Soil Stability for Forage Crops
Soil stability relies on the strength of soil structure. Strong soil structure will contain pores that allow the passing of water and air as well as provide room for soil organisms and plant roots to move and grow. Forage crops are dependent on strong soil structure to help the plant grow roots to greater depths to gain continuous access to vital nutrients and water to mitigate stresses of grazing, harvesting and environmental conditions.
In 1996, it was discovered that a sticky glycoprotein called glomalin has a direct correlation to strong soil structure. Glomalin is produced by symbiotic, arbuscular mycorrhizal fungi (AMF), the active ingredient found in MycoApply®. Not only to mycorrhizae facilitate soil penetration and extension of the active root absorption area of the plant through the fungi’s mycelial branching (hyphae), glomalin binds micro-soil particles into macroparticles forming strong bonds that result in soil stability and an environment primed for plant growth.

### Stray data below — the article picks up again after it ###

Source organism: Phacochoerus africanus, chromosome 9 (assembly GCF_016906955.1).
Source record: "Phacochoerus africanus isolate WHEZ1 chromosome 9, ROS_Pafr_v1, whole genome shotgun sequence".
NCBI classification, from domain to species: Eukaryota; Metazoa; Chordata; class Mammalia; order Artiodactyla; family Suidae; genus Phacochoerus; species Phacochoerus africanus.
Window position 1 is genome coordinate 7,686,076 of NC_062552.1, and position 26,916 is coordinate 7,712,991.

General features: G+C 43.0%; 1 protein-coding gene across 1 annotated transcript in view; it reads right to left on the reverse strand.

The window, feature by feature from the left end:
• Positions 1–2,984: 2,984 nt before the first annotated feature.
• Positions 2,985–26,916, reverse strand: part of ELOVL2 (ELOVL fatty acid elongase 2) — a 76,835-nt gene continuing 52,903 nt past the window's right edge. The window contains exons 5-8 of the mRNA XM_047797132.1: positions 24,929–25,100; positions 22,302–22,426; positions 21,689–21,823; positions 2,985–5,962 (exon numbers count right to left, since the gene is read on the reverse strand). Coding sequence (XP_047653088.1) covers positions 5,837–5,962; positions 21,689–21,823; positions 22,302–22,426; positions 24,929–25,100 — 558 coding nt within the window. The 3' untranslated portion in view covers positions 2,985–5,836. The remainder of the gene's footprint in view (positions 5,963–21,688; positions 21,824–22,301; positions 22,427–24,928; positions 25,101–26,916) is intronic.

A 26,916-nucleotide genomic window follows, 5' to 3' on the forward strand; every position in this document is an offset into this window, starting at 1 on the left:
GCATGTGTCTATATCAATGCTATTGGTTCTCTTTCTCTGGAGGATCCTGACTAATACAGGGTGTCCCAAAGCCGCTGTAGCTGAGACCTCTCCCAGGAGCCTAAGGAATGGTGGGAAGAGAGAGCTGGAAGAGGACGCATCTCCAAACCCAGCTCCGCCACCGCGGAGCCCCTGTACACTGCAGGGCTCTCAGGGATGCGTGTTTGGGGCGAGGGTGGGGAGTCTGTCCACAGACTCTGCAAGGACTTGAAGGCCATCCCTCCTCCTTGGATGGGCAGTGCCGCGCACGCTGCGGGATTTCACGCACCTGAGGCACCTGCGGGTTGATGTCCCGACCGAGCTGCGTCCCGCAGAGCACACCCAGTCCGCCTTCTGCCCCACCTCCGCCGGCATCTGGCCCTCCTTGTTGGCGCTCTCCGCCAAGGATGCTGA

Research indicates as many as 80% of all plants species worldwide have developed symbiosis with AMF, including forage crops. Forage crops benefit from MycoApply in three ways. First, since mycorrhizae cannot persist without a host plant, these valuable soil structure builders are depleted once plants are harvested and/or soil is tilled, as in many annual crop production systems. Second, hyphae provide valuable soil penetration and more efficient access to water and nutrients for plants to mitigate stress. Third, these beneficial fungi produce the glomalin that is fundamentally necessary for strong, healthy soils. It follows that by reinoculating with MycoApply each season, positive long term effects can be realized on soil, plants, yield and soil health.